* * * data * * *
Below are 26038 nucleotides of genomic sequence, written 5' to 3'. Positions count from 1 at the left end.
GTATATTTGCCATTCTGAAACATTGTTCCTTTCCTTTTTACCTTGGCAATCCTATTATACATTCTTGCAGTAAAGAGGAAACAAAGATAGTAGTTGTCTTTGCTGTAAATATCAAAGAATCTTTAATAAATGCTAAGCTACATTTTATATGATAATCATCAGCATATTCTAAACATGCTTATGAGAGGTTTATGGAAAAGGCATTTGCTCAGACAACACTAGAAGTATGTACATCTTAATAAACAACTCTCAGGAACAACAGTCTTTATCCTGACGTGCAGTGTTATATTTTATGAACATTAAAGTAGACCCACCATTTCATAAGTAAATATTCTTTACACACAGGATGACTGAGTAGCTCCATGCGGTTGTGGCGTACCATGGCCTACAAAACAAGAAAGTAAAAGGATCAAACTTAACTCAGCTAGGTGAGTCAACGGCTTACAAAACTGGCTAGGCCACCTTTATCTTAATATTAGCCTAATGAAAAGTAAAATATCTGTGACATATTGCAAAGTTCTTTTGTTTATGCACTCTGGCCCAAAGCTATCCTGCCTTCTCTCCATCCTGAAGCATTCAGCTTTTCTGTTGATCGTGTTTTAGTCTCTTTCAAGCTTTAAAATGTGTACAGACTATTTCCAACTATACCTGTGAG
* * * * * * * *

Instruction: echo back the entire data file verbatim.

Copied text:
Below are 26038 nucleotides of genomic sequence, written 5' to 3'. Positions count from 1 at the left end.
GTATATTTGCCATTCTGAAACATTGTTCCTTTCCTTTTTACCTTGGCAATCCTATTATACATTCTTGCAGTAAAGAGGAAACAAAGATAGTAGTTGTCTTTGCTGTAAATATCAAAGAATCTTTAATAAATGCTAAGCTACATTTTATATGATAATCATCAGCATATTCTAAACATGCTTATGAGAGGTTTATGGAAAAGGCATTTGCTCAGACAACACTAGAAGTATGTACATCTTAATAAACAACTCTCAGGAACAACAGTCTTTATCCTGACGTGCAGTGTTATATTTTATGAACATTAAAGTAGACCCACCATTTCATAAGTAAATATTCTTTACACACAGGATGACTGAGTAGCTCCATGCGGTTGTGGCGTACCATGGCCTACAAAACAAGAAAGTAAAAGGATCAAACTTAACTCAGCTAGGTGAGTCAACGGCTTACAAAACTGGCTAGGCCACCTTTATCTTAATATTAGCCTAATGAAAAGTAAAATATCTGTGACATATTGCAAAGTTCTTTTGTTTATGCACTCTGGCCCAAAGCTATCCTGCCTTCTCTCCATCCTGAAGCATTCAGCTTTTCTGTTGATCGTGTTTTAGTCTCTTTCAAGCTTTAAAATGTGTACAGACTATTTCCAACTATACCTGTGAG